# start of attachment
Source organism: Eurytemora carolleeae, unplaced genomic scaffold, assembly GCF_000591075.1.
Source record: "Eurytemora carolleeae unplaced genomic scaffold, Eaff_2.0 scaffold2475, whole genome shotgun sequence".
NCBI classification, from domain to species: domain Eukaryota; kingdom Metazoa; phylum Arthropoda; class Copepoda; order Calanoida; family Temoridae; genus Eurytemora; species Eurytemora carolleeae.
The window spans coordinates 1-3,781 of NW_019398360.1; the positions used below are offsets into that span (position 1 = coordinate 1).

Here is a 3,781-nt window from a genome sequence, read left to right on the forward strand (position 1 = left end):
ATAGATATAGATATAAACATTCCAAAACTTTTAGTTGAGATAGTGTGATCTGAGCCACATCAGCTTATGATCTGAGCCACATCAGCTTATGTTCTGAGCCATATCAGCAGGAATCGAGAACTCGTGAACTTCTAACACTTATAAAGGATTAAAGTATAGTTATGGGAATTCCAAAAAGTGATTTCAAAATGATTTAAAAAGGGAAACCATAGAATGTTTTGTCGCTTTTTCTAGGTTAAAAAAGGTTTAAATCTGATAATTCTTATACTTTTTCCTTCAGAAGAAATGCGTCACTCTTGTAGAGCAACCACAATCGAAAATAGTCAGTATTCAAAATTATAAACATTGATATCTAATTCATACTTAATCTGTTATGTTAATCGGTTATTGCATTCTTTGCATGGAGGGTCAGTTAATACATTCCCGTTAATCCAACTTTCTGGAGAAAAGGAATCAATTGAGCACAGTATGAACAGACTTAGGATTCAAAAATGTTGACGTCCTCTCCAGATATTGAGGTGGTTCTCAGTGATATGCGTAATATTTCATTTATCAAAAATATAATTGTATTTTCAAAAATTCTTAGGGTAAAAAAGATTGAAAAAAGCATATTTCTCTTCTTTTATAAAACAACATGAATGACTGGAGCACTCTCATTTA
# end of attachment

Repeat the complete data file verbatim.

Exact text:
Source organism: Eurytemora carolleeae, unplaced genomic scaffold, assembly GCF_000591075.1.
Source record: "Eurytemora carolleeae unplaced genomic scaffold, Eaff_2.0 scaffold2475, whole genome shotgun sequence".
NCBI classification, from domain to species: domain Eukaryota; kingdom Metazoa; phylum Arthropoda; class Copepoda; order Calanoida; family Temoridae; genus Eurytemora; species Eurytemora carolleeae.
The window spans coordinates 1-3,781 of NW_019398360.1; the positions used below are offsets into that span (position 1 = coordinate 1).

Here is a 3,781-nt window from a genome sequence, read left to right on the forward strand (position 1 = left end):
ATAGATATAGATATAAACATTCCAAAACTTTTAGTTGAGATAGTGTGATCTGAGCCACATCAGCTTATGATCTGAGCCACATCAGCTTATGTTCTGAGCCATATCAGCAGGAATCGAGAACTCGTGAACTTCTAACACTTATAAAGGATTAAAGTATAGTTATGGGAATTCCAAAAAGTGATTTCAAAATGATTTAAAAAGGGAAACCATAGAATGTTTTGTCGCTTTTTCTAGGTTAAAAAAGGTTTAAATCTGATAATTCTTATACTTTTTCCTTCAGAAGAAATGCGTCACTCTTGTAGAGCAACCACAATCGAAAATAGTCAGTATTCAAAATTATAAACATTGATATCTAATTCATACTTAATCTGTTATGTTAATCGGTTATTGCATTCTTTGCATGGAGGGTCAGTTAATACATTCCCGTTAATCCAACTTTCTGGAGAAAAGGAATCAATTGAGCACAGTATGAACAGACTTAGGATTCAAAAATGTTGACGTCCTCTCCAGATATTGAGGTGGTTCTCAGTGATATGCGTAATATTTCATTTATCAAAAATATAATTGTATTTTCAAAAATTCTTAGGGTAAAAAAGATTGAAAAAAGCATATTTCTCTTCTTTTATAAAACAACATGAATGACTGGAGCACTCTCATTTA